Buy Alldocube X Tablet on Amazon.com


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    #9174

    Anandtech: Samsung to Cease Selling Blu-ray Players in the US

    Surprisingly for the electronics titan, Samsung has not released any new Blu-ray or Ultra HD Blu-ray players for the US market since 2017. And now in 2019 it looks like their development of Blu-ray players has ceased entirely, as the company recently confirmed that it has no plans to release any new Blu-ray players.
    Sales of movies on physical media have been on the decline for years now as streaming services have been gaining market share. To make the matters particularly worrying, sales of Ultra HD Blu-ray discs are considerably behind sales of Blu-ray and DVD movies. In fact, despite being technologically obsolete, DVD is still the most popular format, according to a report from MediaPlayNews that cites NPD VideoScan. On the week ended on February 9, DVD commanded 55.2% of unit sales, Blu-ray captured 39.8%, whereas Ultra HD Blu-ray only had a 5% unit share. Whether this is entirely consumer-driven however is up for debate; some believe that the lion’s share of DVDs are being purchased by disc rental services.
    Presumably because of low popularity of Ultra HD Blu-ray discs among consumers, Samsung has backed off plans to release any new Blu-ray players. Specifically, the company has confirmed that they don't have any plans to launch new UHD BD players in the US; however they have not elaborated on other markets. Keeping in mind that the US is the largest market for consumer electronics, canning the product category here means that it would be quite surprising to see it maintained in other markets.
    Apart from Samsung, Oppo also recently pulled the plug on its Blu-ray players as well. Furthermore, in an odd move from the studios, several high-profile movies including The Favourite, Stan & Ollie, and Holmes And Watson, will not be released on UHD media.
    Meanwhile, though Samsung is set to bow out of the market for Blu-ray players, there are a number of other makers that will continue to offer players, including Sony, and Panasonic. Both companies introduced their new decks back at CES 2019, so it does not look like they will be cancelling this product category any time soon. In the meantime, market researchers predict that shipments of Blu-ray players will decline from 72.1 million units in 2017 to 68.0 million units in 2023.
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    Source: Forbes, SlashGear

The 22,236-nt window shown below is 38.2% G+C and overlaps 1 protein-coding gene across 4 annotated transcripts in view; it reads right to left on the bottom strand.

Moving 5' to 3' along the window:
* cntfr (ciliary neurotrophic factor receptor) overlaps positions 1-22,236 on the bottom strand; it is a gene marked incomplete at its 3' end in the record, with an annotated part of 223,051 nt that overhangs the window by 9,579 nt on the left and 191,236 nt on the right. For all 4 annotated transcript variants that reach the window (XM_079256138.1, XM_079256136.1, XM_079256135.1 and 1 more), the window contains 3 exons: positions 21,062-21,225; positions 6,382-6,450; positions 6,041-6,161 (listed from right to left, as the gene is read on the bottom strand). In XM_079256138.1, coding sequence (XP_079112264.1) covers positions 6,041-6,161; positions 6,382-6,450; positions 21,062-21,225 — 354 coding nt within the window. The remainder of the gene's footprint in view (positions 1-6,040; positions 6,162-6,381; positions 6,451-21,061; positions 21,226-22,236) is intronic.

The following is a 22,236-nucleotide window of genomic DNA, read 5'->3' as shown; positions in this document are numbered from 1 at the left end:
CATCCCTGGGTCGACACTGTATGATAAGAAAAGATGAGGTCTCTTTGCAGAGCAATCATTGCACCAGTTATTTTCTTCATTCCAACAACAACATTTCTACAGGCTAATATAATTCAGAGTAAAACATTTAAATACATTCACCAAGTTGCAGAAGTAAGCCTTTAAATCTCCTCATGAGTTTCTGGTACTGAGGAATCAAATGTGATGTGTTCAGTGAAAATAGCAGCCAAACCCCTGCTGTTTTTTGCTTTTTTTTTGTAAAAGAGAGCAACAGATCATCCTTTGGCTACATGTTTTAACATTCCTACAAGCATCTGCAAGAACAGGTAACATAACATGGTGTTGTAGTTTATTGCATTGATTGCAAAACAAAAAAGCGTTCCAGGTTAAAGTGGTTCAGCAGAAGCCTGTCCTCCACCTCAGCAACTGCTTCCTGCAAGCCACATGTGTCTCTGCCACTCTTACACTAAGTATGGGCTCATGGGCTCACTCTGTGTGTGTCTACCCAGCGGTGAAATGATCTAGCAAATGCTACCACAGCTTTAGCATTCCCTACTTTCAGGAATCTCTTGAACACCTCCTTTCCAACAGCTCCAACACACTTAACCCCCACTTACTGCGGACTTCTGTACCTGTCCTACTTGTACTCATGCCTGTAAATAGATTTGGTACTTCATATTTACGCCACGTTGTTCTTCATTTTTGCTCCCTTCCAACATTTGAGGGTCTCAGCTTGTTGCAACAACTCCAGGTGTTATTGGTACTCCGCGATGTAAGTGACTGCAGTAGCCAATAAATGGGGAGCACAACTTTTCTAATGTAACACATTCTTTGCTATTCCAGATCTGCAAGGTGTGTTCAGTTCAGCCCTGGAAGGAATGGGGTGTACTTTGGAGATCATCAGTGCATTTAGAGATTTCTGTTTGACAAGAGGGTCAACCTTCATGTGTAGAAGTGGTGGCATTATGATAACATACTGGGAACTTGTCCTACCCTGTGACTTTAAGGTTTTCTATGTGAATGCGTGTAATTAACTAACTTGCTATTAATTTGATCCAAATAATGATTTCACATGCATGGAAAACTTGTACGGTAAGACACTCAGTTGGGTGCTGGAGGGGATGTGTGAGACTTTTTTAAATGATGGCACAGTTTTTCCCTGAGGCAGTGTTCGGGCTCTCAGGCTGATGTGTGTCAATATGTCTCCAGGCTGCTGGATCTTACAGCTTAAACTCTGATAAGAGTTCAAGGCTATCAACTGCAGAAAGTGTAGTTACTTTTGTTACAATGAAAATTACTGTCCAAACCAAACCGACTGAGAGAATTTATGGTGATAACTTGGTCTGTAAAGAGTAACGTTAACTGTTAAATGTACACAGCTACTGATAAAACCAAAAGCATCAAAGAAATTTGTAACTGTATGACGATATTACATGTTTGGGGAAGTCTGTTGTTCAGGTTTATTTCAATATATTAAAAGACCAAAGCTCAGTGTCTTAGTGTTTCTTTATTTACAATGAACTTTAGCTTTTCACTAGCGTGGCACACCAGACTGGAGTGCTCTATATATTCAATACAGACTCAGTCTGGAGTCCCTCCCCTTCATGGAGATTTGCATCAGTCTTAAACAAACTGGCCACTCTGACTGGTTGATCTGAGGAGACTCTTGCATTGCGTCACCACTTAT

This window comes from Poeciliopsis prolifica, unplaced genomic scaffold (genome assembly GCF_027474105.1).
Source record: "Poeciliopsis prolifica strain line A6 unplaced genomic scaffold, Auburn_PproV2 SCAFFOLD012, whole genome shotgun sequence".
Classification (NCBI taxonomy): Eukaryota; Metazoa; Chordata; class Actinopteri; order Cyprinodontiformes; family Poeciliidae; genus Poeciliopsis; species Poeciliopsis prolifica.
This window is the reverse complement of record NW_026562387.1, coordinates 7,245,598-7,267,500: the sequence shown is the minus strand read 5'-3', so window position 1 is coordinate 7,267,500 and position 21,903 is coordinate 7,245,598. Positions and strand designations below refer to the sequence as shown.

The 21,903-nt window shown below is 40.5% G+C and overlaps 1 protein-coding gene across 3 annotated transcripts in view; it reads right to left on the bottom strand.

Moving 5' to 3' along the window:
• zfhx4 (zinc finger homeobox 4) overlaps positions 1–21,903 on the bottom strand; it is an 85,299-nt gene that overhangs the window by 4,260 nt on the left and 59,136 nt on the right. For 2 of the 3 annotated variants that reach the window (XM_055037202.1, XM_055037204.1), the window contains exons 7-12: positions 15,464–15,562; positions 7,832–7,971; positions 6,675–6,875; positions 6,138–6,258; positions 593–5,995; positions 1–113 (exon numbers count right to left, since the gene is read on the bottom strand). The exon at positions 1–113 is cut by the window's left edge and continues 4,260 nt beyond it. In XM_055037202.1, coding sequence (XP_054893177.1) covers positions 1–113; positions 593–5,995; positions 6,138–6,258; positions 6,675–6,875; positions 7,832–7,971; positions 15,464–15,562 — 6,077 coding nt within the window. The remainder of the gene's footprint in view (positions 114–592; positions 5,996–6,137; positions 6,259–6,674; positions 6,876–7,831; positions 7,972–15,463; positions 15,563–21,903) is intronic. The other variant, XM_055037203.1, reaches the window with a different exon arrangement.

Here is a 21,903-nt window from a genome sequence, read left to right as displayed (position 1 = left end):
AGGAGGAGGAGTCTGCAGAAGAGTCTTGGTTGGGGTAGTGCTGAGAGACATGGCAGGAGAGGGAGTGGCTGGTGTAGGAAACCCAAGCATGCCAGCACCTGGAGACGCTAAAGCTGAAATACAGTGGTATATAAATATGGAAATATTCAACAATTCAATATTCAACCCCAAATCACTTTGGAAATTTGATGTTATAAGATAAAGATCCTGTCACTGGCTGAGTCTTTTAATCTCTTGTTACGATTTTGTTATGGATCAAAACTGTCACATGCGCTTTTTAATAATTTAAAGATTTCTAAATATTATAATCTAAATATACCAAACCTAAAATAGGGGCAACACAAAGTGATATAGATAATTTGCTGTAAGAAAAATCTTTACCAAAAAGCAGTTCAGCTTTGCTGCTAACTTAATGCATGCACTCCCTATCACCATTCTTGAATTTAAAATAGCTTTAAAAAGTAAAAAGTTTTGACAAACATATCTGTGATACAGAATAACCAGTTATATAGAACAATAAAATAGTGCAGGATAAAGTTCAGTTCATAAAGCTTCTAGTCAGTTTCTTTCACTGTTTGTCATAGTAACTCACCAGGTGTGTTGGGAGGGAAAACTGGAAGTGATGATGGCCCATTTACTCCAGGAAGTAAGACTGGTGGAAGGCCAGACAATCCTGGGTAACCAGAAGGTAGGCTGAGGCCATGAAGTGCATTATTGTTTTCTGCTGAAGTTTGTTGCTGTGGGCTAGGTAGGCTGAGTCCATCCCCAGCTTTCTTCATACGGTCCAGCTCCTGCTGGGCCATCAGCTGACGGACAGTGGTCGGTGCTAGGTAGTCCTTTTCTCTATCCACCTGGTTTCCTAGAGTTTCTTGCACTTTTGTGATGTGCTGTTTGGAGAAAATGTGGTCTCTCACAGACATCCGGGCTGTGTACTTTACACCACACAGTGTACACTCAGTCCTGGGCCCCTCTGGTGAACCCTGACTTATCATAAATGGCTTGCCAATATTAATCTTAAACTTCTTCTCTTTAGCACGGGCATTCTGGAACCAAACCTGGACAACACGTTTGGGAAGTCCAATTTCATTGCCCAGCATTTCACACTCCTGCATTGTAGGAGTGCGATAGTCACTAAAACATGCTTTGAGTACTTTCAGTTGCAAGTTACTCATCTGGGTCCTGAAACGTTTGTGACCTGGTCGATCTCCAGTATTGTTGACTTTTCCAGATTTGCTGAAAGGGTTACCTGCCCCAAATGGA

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    #9175

    Anandtech: Intel's First 4.0 GHz Pentium: Pentium Gold G5620 Listed At Retail

    A number of European retailers have started listing new Celeron and the Pentium Gold-branded processors, which indicates that the world’s largest CPU supplier is about to formally announce the products. Topping the list of new processors is the Pentium G5620, which happens to be Intel's first Pentium-branded CPU clocked at 4 GHz.
    The list of budget-focused dual-core processors includes seven SKUs: the Pentium Gold G5620, the Pentium Gold G5420, the Pentium Gold G5420T, the Pentium Gold G5600T, the Celeron G4950, the Celeron G4930, and the Celeron G4930T. The key selling points of the new processors are their higher clockspeeds when compared to predecessors.
    At this point we don't know what architecture Intel is using – if it's Kaby Lake, Coffee Lake, or Coffee Lake Refresh – however the distinction between the three is largely academic, since these are locked processors with few active cores. Coffee Lake Refresh would be ideal, since it includes Meltdown and Spectre hardware mitigations, but as we've already seen with the high-end chips, the hardware fixes aren't any faster than the software fixes; they're just more convenient.
    Intel Forthcoming Pentium Gold & Celeron Processors
    Cores/
    Threads
    Frequency L3 Cache iGPU TDP PN
    Pentium Gold G5620 2/4 4 GHz 3 MB? UHD 630 65 W BX80684G5620
    Pentium Gold G5420 3.8 GHz BX80684G5420
    Pentium Gold G5600T 3.3 GHz UHD 610 35 W ?
    Pentium Gold G5420T 3.2 GHz ?
    Celeron G4950 2/2 3.3 GHz 2 MB? 65 W BX80684G4950
    Celeron G4930 3.2 GHz BX80684G4930
    Celeron G4930T 3 GHz 35 W ?
    According to Germany-based ISO Datentechnik and Finland-based Futureport online stores, the new CPUs from Intel will be available starting from early March. But since that information does not come directly from Intel, it may not be completely accurate.
    Intel originally planned to release its Pentium 4 processors based on the NetBurst microarchitecture and clocked at 4 GHz sometime in the middle of the previous decade. At some point, Intel stopped development of its Tejas generation of NetBurst processors cancelling all the products in the lineup, then the company cancelled release of Pentium 4 4.0 GHz CPUs featuring the Prescott, and the Prescott 2M designs due in 2005 – 2006. Later on the company released numerous Core-branded processors clocked at 4.0 GHz and higher, but frequencies of Pentiums topped at 3.8 GHz.
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    Source: Retailers, momomo_us/Twitter